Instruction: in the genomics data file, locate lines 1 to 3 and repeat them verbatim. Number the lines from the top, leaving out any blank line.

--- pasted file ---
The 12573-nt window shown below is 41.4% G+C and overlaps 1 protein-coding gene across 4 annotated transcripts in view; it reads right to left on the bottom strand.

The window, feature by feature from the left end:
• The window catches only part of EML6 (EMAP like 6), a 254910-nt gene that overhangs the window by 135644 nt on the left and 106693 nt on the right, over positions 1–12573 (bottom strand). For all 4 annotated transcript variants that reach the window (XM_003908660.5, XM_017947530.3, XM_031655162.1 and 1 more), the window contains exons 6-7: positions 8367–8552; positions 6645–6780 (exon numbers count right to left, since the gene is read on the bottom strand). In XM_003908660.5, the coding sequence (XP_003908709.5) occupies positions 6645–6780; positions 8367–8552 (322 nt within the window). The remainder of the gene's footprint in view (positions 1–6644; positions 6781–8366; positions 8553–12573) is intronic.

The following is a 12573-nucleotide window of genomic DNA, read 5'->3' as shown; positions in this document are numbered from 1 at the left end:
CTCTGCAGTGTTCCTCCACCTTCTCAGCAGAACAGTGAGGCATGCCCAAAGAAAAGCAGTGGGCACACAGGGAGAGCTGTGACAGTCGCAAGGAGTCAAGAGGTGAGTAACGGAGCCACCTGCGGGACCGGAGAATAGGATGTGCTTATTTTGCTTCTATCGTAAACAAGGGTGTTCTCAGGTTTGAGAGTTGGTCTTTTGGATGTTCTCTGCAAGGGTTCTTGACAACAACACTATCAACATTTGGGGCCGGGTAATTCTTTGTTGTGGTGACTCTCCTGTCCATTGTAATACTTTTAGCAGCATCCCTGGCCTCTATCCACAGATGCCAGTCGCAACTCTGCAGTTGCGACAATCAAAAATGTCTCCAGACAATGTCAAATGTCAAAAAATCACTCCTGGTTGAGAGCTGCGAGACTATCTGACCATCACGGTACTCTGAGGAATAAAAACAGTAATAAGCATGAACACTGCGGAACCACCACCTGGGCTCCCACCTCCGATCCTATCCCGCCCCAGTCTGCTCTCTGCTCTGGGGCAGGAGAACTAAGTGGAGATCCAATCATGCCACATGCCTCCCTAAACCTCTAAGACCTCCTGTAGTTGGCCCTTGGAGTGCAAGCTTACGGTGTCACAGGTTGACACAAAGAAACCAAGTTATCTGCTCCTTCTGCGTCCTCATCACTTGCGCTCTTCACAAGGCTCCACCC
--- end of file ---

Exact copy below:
The 12573-nt window shown below is 41.4% G+C and overlaps 1 protein-coding gene across 4 annotated transcripts in view; it reads right to left on the bottom strand.

The window, feature by feature from the left end:
• The window catches only part of EML6 (EMAP like 6), a 254910-nt gene that overhangs the window by 135644 nt on the left and 106693 nt on the right, over positions 1–12573 (bottom strand). For all 4 annotated transcript variants that reach the window (XM_003908660.5, XM_017947530.3, XM_031655162.1 and 1 more), the window contains exons 6-7: positions 8367–8552; positions 6645–6780 (exon numbers count right to left, since the gene is read on the bottom strand). In XM_003908660.5, the coding sequence (XP_003908709.5) occupies positions 6645–6780; positions 8367–8552 (322 nt within the window). The remainder of the gene's footprint in view (positions 1–6644; positions 6781–8366; positions 8553–12573) is intronic.